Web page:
Introduction to the study of the Quran. Topics include: the literary, historical, and theological reception of the Quran; its collection and redaction; the scriptural milieu of late antiquity; education and religious authority; ritual performance and calligraphic expression; the diversity of Muslim exegesis.  HU

RLST 170a / MMES 192a, The Religion of Islam Gerhard Böwering

The rise of Islam in Arabia; Muhammad and the Qur'an; Muslim tradition and religious law; crucial issues of Islamic philosophy and theology; basic beliefs and practices of the Muslim community; Sufism and Shi'ism; religious institutions and modern trends; fundamentalism and violence; freedom and democracy.  HU

Topics in Religious Studies (Group C)

* RLST 106a / EVST 130a, Introduction to Religion and Ecology Mary Tucker and John Grim

Introduction to the newly emerging field of religion and ecology and its development over the last several decades. Exploration of human relations to the natural world as differentiated in religious and cultural traditions, in particular the symbolic and lived expressions of these interconnections in diverse religious texts, ethics, and practices. Includes lectures viewed on line. Meets for the first half of the term.  ½ Course cr

* RLST 182b / SAST 459b, Buddhist Traditions of Mind and Meditation Andrew Quintman

Buddhist meditation practices examined in the context of traditional theories of mind, perception, and cognition. Readings both from Buddhist canonical works and from secondary scholarship on cognitive science and ritual practice. Recommended preparation: a course in Asian religions.  HU

* RLST 184b / SAST 358b, The Ramayana Hugh Flick

Exploration of the religious and ideological interpretations of this epic of ancient India as manifested in performance and in written texts. Emphasis on the religious and historical contexts from which the texts emerged. All readings in translation.  HUTr

RLST 193a / HIST 216a / JDST 332a / MMES 197a, Zionism Eliyahu Stern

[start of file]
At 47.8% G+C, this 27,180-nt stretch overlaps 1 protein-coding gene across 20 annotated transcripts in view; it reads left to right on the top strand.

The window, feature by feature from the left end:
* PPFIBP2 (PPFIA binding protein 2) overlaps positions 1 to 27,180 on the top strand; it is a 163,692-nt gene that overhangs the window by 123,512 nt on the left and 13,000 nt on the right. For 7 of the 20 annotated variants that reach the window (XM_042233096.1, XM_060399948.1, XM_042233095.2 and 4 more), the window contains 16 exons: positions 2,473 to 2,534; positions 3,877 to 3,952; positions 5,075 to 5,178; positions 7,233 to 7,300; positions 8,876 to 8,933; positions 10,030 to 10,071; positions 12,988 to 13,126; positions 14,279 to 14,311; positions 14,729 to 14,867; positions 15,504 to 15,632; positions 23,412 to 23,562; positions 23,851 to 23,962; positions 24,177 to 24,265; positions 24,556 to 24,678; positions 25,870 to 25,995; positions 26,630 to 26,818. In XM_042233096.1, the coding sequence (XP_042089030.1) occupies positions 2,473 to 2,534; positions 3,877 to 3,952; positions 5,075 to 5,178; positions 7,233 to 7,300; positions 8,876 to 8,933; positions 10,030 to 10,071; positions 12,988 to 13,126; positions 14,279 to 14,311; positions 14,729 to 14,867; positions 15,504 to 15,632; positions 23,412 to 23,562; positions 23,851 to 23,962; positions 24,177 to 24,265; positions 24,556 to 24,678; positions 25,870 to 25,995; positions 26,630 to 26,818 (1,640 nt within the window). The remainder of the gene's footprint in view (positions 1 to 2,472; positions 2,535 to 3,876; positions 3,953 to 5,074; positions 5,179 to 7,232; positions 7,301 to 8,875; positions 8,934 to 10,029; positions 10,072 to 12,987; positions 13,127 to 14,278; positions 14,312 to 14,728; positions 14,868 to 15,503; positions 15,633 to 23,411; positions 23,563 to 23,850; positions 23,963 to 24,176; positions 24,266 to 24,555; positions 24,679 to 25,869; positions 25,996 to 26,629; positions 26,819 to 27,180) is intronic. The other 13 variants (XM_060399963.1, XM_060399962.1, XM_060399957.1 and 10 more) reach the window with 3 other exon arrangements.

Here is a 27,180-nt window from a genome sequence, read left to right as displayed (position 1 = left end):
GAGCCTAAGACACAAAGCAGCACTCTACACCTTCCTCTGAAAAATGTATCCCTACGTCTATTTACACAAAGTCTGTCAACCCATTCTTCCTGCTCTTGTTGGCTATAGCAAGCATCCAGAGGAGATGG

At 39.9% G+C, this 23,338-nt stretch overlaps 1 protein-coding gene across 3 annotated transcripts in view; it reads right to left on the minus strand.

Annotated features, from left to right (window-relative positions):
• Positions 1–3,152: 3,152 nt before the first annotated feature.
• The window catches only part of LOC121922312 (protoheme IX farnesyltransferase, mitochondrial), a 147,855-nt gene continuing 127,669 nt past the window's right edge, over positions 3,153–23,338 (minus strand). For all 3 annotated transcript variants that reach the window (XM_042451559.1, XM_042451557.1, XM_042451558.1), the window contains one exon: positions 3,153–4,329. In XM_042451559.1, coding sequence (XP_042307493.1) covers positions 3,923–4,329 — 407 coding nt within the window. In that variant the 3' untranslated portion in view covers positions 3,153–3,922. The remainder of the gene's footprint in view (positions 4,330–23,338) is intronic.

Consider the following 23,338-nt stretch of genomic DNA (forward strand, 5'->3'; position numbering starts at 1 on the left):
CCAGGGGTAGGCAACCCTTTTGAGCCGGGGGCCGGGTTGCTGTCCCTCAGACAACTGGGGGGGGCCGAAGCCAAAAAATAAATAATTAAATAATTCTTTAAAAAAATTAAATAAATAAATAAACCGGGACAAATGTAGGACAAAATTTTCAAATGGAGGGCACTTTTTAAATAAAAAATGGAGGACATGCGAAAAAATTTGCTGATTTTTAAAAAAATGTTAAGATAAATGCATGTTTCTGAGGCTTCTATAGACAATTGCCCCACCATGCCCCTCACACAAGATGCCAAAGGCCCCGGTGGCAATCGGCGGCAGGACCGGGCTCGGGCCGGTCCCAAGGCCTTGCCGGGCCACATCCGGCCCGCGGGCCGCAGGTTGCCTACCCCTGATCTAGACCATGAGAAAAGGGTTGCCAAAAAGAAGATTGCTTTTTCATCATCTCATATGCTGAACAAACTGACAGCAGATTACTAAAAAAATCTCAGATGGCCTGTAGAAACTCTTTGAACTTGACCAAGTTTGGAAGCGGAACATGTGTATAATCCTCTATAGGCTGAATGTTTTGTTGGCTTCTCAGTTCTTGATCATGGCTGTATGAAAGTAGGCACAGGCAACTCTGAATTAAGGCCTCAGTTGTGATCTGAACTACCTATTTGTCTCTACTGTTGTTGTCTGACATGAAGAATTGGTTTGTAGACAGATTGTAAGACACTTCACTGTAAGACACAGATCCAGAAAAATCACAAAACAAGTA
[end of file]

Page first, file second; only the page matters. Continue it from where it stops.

Introduction to the core ideas of the Zionist movement from the mid-nineteenth century to the mid-twentieth. Focus on internal Jewish debates and criticism of the movement by European and Middle Eastern intellectuals. Social, political, cultural, and messianic ideological strands within the movement and their interpretations of various historical experiences and ideas located in the Jewish tradition.  HU

* RLST 200a / JDST 261a / MMES 273a, Jews at the Origins of Islam Liran Yadgar

Investigation of the role of Jews in the formative period of Islam, from the beginning of Muhammad’s call to prophethood around 610 C.E. to the early Abbasid Period (ca. 850 C.E.) in light of contemporary scholarship on the origins of Islam.  HU

* RLST 201a / HIST 232Ja / HUMS 443a / JDST 270a / MMES 342a, Medieval Jews, Christians, and Muslims In Conversation Ivan Marcus

How members of Jewish, Christian, and Muslim communities thought of and interacted with members of the other two cultures during the Middle Ages. Cultural grids and expectations each imposed on the other; the rhetoric of otherness—humans or devils, purity or impurity, and animal imagery; and models of religious community and power in dealing with the other when confronted with cultural differences. Counts toward either European or Middle Eastern distributional credit within the History major, upon application to the director of undergraduate studies.  WR, HURP

RLST 202b / HIST 345b / JDST 265b / MMES 148b, Jews in Muslim Lands from the Seventh to the Sixteenth Centuries Ivan Marcus

Jewish culture and society in Muslim lands from the time of the Prophet Muhammad to that of Suleiman the Magnificent. Topics include Islam and Judaism; Jerusalem as a holy site; rabbinic leadership and literature in Baghdad; Jewish courtiers, poets, and philosophers in Muslim Spain; and the Jews in the Ottoman Empire.  HURP

* RLST 203a / JDST 339a / LITR 418a / MMES 418a, Politics of Modern Hebrew Literature Hannan Hever